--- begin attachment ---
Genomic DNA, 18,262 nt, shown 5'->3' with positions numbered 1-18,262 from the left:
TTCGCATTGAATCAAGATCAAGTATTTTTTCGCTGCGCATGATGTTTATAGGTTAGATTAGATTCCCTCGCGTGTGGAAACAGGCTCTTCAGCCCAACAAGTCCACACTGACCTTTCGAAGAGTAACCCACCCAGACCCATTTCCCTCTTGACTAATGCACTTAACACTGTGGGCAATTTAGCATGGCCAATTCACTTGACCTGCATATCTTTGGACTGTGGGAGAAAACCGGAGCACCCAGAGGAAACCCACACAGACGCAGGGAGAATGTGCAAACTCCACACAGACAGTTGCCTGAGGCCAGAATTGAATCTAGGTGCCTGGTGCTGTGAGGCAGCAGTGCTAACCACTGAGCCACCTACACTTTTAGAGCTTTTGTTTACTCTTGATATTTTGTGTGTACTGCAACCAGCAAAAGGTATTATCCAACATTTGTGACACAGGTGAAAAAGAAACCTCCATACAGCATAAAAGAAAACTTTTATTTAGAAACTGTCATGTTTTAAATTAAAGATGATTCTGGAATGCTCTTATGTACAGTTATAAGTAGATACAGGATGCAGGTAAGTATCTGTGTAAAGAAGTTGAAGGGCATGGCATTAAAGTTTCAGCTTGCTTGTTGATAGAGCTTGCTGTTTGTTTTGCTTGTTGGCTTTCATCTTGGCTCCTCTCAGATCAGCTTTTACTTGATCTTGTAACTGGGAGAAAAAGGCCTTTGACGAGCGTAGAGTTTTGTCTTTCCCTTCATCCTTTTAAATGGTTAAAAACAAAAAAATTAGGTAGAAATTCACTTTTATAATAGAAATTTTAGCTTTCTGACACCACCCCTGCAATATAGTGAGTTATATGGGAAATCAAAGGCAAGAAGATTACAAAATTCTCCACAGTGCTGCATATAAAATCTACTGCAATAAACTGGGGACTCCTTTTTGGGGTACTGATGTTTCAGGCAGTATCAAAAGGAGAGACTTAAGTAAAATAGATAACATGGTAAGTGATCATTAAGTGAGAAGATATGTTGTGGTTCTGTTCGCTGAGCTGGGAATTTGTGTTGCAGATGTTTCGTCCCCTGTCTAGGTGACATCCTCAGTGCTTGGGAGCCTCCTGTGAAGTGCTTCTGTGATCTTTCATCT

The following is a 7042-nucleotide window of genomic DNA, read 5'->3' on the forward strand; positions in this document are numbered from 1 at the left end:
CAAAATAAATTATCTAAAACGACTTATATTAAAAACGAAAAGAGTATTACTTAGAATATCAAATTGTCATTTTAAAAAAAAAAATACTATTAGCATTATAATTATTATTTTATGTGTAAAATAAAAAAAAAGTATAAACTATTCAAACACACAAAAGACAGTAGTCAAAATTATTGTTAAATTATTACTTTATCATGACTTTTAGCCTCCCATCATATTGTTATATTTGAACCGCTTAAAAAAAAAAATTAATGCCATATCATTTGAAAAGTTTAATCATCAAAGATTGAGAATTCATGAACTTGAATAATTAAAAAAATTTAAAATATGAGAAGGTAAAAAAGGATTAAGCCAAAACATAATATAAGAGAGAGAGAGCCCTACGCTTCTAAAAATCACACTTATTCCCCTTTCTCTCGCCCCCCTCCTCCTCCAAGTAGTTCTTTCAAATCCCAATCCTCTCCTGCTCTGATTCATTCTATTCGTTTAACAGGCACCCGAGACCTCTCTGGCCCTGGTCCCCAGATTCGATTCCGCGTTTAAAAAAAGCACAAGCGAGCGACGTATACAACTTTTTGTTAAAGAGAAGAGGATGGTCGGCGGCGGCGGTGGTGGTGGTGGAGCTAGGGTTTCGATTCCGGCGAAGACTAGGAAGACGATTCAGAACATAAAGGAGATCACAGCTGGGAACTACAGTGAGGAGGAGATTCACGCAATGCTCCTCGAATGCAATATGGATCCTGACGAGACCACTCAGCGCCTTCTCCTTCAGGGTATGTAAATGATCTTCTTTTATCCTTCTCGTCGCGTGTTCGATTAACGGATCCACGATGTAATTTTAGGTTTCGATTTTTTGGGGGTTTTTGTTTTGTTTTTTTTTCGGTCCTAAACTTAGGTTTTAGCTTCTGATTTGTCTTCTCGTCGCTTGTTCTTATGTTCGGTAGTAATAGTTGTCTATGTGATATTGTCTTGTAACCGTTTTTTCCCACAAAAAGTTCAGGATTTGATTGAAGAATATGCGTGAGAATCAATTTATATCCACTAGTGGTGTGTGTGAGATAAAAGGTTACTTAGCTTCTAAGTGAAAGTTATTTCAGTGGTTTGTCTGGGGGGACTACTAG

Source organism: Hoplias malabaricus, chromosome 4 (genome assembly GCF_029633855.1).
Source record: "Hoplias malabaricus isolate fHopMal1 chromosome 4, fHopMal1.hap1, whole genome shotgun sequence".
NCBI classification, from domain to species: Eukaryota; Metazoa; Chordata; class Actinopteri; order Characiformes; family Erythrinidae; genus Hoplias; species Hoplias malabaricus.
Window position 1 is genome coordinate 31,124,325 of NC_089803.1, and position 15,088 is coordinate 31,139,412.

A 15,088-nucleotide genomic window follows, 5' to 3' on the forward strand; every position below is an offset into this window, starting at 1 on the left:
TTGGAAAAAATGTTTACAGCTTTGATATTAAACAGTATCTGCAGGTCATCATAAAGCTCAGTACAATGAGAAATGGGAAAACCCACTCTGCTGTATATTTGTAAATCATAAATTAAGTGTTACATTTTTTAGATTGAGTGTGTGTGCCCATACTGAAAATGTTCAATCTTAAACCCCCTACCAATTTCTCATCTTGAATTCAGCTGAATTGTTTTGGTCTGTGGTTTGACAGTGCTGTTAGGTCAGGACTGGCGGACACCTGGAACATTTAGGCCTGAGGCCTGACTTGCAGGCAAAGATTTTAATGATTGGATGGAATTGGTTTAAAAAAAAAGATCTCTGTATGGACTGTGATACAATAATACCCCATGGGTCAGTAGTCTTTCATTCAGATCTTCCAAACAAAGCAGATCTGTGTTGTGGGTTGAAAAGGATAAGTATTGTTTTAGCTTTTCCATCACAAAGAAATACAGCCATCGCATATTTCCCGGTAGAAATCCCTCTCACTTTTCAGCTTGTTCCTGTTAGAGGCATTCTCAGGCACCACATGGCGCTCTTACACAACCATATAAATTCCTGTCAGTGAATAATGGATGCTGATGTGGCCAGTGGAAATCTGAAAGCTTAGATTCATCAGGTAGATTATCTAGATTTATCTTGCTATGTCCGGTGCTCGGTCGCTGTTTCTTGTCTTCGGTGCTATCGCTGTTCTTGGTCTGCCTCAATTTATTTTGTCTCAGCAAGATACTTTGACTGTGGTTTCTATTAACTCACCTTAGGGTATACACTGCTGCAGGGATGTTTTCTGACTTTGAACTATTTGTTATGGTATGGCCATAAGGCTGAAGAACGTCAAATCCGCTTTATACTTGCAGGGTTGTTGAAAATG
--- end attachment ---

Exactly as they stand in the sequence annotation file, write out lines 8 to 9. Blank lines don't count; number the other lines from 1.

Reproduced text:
Window position 1 is genome coordinate 31,124,325 of NC_089803.1, and position 15,088 is coordinate 31,139,412.

A 15,088-nucleotide genomic window follows, 5' to 3' on the forward strand; every position below is an offset into this window, starting at 1 on the left: